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Oxygen Reduction by Lithiated Graphene and Graphene-Based Materials

Authors/others:Kataev, Elmar Yu (Lomonosov Moscow State University (MSU)) Itkis, Daniil M. (Lomonosov Moscow State University (MSU)) Fedorov, Alexander V. (Universität zu Köln) Senkovsky, Boris V. (Technische Universität Dresden) Usachov, Dmitry Yu (Saint Petersburg State University) Verbitskiy, Nikolay I. (Lomonosov Moscow State University (MSU)) Grüneis, Alexander (Universität zu Köln) Barinov, Alexei (Elettra Sincrotrone Trieste) Tsukanova, Daria Yu (Lomonosov Moscow State University (MSU)) Volykhov, Andrey A. (Lomonosov Moscow State University (MSU)) Mironovich, Kirill V. (Lomonosov Moscow State University (MSU)) Krivchenko, Victor A. (Lomonosov Moscow State University (MSU)) Rybin, Maksim G. (Russian Academy of Sciences) Obraztsova, Elena D. (Russian Academy of Sciences) Laubschat, Clemens (Technische Universität Dresden) Vyalikh, Denis V. (Technische Universität Dresden) Yashina, Lada V. (Lomonosov Moscow State University (MSU))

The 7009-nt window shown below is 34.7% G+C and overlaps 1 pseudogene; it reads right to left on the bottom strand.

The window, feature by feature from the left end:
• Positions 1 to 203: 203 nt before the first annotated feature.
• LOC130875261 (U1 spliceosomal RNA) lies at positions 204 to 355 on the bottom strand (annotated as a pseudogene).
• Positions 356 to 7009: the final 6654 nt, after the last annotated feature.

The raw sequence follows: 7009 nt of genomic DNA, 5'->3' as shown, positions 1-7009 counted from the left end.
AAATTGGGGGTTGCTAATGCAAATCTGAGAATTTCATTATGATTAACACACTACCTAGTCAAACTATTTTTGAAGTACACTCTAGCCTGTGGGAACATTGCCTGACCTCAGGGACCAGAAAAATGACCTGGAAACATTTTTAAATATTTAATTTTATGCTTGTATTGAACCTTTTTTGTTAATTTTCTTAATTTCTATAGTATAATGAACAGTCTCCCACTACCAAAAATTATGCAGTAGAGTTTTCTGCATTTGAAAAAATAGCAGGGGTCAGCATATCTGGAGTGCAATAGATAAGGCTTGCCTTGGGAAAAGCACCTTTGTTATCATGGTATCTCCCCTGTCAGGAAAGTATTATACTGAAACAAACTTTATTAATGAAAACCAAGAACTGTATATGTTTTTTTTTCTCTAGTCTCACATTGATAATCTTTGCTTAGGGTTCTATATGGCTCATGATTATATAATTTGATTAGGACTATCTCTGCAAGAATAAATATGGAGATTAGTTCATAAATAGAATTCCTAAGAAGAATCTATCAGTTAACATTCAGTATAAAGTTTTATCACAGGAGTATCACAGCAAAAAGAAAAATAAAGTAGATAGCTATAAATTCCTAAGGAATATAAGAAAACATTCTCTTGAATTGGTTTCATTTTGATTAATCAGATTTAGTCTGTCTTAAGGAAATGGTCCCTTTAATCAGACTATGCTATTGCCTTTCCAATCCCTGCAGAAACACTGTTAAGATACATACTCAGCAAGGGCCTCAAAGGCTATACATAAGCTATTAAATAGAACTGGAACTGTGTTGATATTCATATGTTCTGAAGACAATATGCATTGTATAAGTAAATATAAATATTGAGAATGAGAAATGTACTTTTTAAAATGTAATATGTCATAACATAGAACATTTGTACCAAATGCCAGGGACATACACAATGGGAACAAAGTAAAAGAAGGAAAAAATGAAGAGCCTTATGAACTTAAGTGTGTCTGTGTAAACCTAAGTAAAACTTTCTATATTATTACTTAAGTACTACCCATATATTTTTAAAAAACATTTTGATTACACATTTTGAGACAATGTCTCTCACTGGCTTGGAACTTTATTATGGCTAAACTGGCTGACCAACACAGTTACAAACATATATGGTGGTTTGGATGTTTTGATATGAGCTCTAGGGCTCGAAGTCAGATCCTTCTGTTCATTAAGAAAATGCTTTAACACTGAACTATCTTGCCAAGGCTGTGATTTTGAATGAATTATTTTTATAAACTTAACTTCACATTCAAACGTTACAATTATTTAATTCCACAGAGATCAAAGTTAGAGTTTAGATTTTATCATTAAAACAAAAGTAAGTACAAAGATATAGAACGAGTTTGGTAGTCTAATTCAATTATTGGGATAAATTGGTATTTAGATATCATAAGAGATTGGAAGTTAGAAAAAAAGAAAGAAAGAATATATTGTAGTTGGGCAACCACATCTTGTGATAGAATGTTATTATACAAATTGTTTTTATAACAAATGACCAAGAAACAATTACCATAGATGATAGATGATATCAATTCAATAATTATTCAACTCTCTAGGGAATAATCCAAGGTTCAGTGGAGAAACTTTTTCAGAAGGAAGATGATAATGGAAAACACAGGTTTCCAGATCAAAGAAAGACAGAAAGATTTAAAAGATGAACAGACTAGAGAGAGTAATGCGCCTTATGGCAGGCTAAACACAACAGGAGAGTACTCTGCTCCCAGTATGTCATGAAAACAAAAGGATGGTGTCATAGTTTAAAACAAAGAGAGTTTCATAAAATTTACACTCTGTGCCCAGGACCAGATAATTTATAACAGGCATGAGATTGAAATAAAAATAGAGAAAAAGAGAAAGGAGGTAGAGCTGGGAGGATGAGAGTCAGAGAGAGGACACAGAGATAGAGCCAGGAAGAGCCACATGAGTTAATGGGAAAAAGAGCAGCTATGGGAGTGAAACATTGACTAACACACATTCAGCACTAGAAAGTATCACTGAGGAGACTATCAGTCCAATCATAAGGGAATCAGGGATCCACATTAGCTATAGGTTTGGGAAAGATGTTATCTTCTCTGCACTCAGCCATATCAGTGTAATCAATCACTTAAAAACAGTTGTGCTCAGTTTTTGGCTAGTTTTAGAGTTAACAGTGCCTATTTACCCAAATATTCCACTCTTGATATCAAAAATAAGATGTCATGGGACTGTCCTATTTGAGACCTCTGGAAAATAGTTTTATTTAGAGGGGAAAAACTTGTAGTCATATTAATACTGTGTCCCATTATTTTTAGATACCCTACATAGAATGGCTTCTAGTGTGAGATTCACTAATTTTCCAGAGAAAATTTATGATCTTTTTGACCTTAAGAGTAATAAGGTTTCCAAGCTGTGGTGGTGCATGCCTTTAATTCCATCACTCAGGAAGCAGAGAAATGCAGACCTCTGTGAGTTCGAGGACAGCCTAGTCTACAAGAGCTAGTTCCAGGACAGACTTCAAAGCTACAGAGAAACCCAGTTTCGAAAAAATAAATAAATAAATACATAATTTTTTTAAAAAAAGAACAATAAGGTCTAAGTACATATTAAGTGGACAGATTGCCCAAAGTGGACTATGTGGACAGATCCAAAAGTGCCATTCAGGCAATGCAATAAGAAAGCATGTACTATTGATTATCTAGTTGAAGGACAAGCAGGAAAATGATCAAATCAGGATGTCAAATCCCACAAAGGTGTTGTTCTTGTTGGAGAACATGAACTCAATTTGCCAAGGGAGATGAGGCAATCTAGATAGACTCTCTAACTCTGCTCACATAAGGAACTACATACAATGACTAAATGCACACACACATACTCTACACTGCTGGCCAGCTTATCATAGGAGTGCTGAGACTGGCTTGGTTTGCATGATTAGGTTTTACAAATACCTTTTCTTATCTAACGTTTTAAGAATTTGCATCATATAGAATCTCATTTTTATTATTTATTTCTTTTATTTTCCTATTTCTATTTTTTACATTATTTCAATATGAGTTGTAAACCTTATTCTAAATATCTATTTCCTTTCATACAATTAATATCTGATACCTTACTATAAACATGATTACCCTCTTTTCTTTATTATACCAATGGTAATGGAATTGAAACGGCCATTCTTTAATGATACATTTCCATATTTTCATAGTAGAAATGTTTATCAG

Abstract:Oxygen reduction reaction (ORR) plays a key role in lithium-air batteries (LABs) that attract great attention thanks to their high theoretical specific energy several times exceeding that of lithium-ion batteries. Because of their high surface area, high electric conductivity, and low specific weight, various carbons are often materials of choice for applications as the LAB cathode. Unfortunately, the possibility of practical application of such batteries is still under question as the sustainable operation of LABs with carbon cathodes is not demonstrated yet and the cyclability is quite poor, which is usually associated with oxygen reduced species side reactions. However, the mechanisms of carbon reactivity toward these species are still unclear. Here, we report a direct in situ X-ray photoelectron spectroscopy study of oxygen reduction by lithiated graphene and graphene-based materials. Although lithium peroxide (Li2O2) and lithium oxide (Li2O) reactions with carbon are thermodynamically favorable, neither of them was found to react even at elevated temperatures. As lithium superoxide is not stable at room temperature, potassium superoxide (KO2) prepared in situ was used instead to test the reactivity of graphene with superoxide species. In contrast to Li2O2 and Li2O, KO2 was demonstrated to be strongly reactive.
Number of pages:7
Date of publication:1.2015
Journal title:ACS Nano
Digital Object Identifier (DOI):http://dx.doi.org/10.1021/nn5052103
Publication Type:Article
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